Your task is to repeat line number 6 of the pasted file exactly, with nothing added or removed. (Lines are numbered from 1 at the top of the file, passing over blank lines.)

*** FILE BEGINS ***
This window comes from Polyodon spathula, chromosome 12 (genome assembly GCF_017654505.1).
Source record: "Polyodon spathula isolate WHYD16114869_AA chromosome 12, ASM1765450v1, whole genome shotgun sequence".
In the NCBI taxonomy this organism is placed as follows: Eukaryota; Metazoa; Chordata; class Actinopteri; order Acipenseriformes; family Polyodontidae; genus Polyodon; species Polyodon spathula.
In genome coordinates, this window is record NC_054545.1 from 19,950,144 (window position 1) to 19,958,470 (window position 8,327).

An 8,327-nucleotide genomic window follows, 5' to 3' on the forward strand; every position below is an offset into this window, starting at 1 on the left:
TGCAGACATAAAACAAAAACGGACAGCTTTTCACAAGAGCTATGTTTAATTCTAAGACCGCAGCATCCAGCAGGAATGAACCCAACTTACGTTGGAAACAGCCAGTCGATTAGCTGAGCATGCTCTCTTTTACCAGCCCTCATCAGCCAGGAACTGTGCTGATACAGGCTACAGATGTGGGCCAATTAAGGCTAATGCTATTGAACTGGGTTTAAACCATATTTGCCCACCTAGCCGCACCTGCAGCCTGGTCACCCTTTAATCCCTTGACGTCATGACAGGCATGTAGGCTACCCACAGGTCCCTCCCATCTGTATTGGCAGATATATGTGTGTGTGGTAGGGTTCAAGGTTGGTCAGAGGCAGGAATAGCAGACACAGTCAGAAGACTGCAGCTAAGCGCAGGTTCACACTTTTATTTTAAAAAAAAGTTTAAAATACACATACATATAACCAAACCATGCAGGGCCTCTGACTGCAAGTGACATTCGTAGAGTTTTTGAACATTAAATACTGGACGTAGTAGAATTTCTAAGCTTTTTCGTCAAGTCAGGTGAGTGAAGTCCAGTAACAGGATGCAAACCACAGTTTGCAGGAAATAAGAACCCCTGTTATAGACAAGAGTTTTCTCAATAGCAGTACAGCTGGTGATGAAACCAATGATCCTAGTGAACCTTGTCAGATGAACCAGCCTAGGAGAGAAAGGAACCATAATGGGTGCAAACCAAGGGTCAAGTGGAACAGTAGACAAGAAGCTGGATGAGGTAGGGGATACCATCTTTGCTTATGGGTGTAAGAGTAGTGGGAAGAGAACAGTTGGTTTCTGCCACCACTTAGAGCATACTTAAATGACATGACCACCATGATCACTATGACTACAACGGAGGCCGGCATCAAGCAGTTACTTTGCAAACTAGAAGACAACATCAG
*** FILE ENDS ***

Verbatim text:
TGCAGACATAAAACAAAAACGGACAGCTTTTCACAAGAGCTATGTTTAATTCTAAGACCGCAGCATCCAGCAGGAATGAACCCAACTTACGTTGGAAACAGCCAGTCGATTAGCTGAGCATGCTCTCTTTTACCAGCCCTCATCAGCCAGGAACTGTGCTGATACAGGCTACAGATGTGGGCCAATTAAGGCTAATGCTATTGAACTGGGTTTAAACCATATTTGCCCACCTAGCCGCACCTGCAGCCTGGTCACCCTTTAATCCCTTGACGTCATGACAGGCATGTAGGCTACCCACAGGTCCCTCCCATCTGTATTGGCAGATATATGTGTGTGTGGTAGGGTTCAAGGTTGGTCAGAGGCAGGAATAGCAGACACAGTCAGAAGACTGCAGCTAAGCGCAGGTTCACACTTTTATTTTAAAAAAAAGTTTAAAATACACATACATATAACCAAACCATGCAGGGCCTCTGACTGCAAGTGACATTCGTAGAGTTTTTGAACATTAAATACTGGACGTAGTAGAATTTCTAAGCTTTTTCGTCAAGTCAGGTGAGTGAAGTCCAGTAACAGGATGCAAACCACAGTTTGCAGGAAATAAGAACCCCTGTTATAGACAAGAGTTTTCTCAATAGCAGTACAGCTGGTGATGAAACCAATGATCCTAGTGAACCTTGTCAGATGAACCAGCCTAGGAGAGAAAGGAACCATAATGGGTGCAAACCAAGGGTCAAGTGGAACAGTAGACAAGAAGCTGGATGAGGTAGGGGATACCATCTTTGCTTATGGGTGTAAGAGTAGTGGGAAGAGAACAGTTGGTTTCTGCCACCACTTAGAGCATACTTAAATGACATGACCACCATGATCACTATGACTACAACGGAGGCCGGCATCAAGCAGTTACTTTGCAAACTAGAAGACAACATCAG